On May Day and Occupy in the USA
On the first of May, many people celebrate International Workers’ Day or May Day. Even though the day has not always been widely celebrated in the United States, its origins trace back to labor struggles there. May Day commemorates the victims of the Haymarket Massacre in Chicago in 1886. During a general strike by workers in Chicago, USA in 1886, a bomb was thrown by an unknown person. In response, the police fired into the crowd killing many workers. Also, many police died from friendly fire. At the first congress of the Second International in 1889, Raymond Lavigne, called for international demonstrations on the 1890 anniversary of the Chicago protests. In 1891, at the second congress of the Second International, May Day was formally recognized. Later, there were May Day riots in 1894. And in 1904, the International Socialist Conference in Amsterdam called for demonstrations to be held on May Day by social democratic and trade unions to establish the eight hour workday. May Day has since become celebrated in many countries around the world, sometimes as an official holiday. In the old socialist regimes, May Day was often one of their biggest holidays.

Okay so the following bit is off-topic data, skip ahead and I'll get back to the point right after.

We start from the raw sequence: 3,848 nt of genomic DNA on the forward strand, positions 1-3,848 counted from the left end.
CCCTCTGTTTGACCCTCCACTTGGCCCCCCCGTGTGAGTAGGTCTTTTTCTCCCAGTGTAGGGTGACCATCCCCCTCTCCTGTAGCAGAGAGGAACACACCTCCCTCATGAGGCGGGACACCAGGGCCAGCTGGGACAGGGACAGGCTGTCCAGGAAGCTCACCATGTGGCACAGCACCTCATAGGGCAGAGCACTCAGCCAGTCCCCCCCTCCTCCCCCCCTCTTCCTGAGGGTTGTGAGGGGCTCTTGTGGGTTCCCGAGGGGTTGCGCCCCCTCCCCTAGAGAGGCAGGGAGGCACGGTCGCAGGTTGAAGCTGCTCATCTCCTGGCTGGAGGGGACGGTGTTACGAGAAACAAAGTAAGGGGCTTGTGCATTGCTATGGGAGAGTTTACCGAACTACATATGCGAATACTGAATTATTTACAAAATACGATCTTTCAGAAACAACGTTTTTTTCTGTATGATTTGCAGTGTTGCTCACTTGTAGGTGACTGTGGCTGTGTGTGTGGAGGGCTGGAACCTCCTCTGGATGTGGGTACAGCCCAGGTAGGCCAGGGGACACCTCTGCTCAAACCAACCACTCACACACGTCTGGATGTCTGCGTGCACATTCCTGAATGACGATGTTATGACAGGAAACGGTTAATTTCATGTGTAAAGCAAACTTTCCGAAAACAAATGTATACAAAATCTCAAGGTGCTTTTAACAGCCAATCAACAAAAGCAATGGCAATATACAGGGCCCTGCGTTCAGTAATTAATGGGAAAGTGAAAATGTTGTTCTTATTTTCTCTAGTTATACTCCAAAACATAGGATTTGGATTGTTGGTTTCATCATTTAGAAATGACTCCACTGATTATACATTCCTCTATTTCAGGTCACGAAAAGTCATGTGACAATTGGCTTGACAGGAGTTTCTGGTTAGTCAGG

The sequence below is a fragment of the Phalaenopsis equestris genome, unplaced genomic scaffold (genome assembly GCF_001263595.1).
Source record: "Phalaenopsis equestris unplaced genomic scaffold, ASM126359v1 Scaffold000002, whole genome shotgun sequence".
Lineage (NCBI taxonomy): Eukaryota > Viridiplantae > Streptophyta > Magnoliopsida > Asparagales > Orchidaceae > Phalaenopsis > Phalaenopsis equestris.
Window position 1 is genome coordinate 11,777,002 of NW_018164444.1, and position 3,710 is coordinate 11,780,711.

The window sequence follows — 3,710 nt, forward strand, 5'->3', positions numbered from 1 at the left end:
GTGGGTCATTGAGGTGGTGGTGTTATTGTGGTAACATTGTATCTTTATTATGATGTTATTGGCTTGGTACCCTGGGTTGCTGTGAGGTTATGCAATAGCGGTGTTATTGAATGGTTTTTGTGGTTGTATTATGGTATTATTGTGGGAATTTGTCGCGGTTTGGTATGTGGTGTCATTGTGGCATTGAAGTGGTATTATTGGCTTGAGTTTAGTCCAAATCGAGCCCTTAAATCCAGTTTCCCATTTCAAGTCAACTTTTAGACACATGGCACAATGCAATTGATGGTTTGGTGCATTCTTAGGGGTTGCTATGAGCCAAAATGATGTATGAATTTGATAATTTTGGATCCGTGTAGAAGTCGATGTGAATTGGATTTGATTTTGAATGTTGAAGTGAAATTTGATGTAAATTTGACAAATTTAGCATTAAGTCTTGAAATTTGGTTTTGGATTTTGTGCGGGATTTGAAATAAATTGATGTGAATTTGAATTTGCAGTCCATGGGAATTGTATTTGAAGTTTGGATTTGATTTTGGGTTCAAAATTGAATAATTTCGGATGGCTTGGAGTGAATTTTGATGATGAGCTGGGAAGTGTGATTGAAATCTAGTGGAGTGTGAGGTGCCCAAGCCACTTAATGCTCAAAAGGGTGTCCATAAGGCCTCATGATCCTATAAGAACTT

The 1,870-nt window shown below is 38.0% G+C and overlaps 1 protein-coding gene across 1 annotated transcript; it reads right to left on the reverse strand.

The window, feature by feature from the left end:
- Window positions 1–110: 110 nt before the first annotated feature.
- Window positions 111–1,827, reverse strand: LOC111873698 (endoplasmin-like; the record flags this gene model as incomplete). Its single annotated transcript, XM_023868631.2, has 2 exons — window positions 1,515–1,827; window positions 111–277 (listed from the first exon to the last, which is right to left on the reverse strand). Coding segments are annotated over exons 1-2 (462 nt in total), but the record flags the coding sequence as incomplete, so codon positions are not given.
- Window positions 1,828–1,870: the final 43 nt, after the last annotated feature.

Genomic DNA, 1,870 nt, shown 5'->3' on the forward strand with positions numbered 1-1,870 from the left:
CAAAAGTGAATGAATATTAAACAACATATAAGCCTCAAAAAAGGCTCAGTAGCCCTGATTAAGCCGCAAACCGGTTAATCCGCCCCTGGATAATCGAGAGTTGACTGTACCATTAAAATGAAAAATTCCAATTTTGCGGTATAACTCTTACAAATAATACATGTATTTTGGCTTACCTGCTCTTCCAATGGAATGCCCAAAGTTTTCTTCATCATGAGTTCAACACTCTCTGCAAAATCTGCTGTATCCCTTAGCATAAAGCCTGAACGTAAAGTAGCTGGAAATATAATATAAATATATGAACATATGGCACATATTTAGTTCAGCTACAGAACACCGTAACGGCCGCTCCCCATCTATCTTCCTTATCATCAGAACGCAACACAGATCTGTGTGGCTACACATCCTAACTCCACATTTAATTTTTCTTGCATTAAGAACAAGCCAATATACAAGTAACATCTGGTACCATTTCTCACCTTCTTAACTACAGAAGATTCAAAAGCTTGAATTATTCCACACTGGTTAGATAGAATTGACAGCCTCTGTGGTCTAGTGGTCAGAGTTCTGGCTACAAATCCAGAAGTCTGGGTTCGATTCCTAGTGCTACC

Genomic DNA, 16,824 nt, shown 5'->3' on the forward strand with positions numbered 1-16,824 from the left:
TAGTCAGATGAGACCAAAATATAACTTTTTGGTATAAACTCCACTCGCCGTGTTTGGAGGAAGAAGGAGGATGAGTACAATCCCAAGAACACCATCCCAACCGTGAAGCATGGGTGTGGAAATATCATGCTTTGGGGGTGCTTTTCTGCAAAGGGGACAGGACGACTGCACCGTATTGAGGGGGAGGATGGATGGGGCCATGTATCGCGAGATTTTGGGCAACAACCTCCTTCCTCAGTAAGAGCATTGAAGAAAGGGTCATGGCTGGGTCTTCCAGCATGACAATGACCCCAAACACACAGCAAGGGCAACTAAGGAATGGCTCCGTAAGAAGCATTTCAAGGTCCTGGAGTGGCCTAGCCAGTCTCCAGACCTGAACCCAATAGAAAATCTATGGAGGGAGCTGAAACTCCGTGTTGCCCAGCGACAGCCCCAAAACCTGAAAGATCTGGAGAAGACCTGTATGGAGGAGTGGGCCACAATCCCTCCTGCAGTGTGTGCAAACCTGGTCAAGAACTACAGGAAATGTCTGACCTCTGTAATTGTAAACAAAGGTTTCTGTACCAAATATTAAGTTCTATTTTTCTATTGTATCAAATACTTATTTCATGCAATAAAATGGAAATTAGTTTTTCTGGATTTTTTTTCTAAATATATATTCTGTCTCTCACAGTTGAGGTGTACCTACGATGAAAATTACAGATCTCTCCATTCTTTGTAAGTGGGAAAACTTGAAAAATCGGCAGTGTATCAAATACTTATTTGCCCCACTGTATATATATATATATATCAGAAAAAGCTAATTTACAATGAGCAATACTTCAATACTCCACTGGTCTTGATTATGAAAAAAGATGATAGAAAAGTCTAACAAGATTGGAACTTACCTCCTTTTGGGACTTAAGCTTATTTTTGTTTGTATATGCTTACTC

In the United States, May Day celebrations have diminished. The official holiday for workers is Labor Day, which is observed on the first Monday in September. Labor Day was established, in part, as an alternative to the radical May Day. Labor Day was promoted by more mainstream, reformist organizations like the Central Labor Union and Knights of Labor. Thus President Grover Cleveland moved the workers’ holiday to the Labor Day celebrated by the more reformist organizations in 1887. Fascist and reactionary states have often worked to eliminate or repress May Day. Even though the state actively worked to draw attention away from May Day, the main reason for the lack of strong May Day demonstrations in the United States can be traced to changes in global class structure. With the rise of US imperialism, the standard of living of workers in the United States increased. More and more concessions were won through reformist struggles. The economic burden was shifted onto Third World peoples. Social peace was won in the First World by increased exploitation and oppression of the Third World. Thus workers in the United States had less and less need of a May Day as workers in the First World became bourgeoisified. May Day became a holiday mostly for insignificant leftist sects and nostalgists. However, in the last decade, May Day has been revived due to protests by migrants in the United States against racism. Even so, May Day protests have been diminishing. The Occupy movement is seeking to revive May Day this year. Although, such a revival can be used by Leading Lights to educate and organize, the premises of the Occupy effort are deeply flawed. The revival of May Day is an honorable goal, however, Occupy profoundly misunderstand the balance of forces globally. A populist attempt to revive May Day, at best, will only gather support from the usual communities of activists and their allies. There may be some spectacles in a few major cities, but the kind of mass outpouring that Occupy expects will not happen. A real general strike will not happen. The general public in the United States simply does not want revolution nor is it in their interest to make real socialist, communist revolution. The conditions for real revolution do not exist in the First World, especially in the United States. The workers here do not have a class interest in uniting with the proletariat in the Third World. Workers in the First World have far more in common with their own overlords than they do with workers, peasants and lumpen in the Third World. Contrary to Occupy’s populist rhetoric, the reality is that most First World peoples are part of the metaphoric global 1 percent, not the global 99 percent. Populist movements in the First World tend to stroke up fascism and social imperialism, not proletarian internationalism. However, such movements will exist whether or not Leading Light participates. At least by participating, Leading Light has some ability to influence some attendees to break left toward internationalism, anti-imperialism, and communism instead of breaking right toward economism, chauvinism, populism, and fascism. Establish a pole for global equality, anti-imperialism and decolonization, revolutionary environmentalism, and Leading Light Communism this May Day. Criticize economism, populism, chauvinism, imperialism and social imperialism, fascism, and First Worldism generally. Participate. Educate. Lead.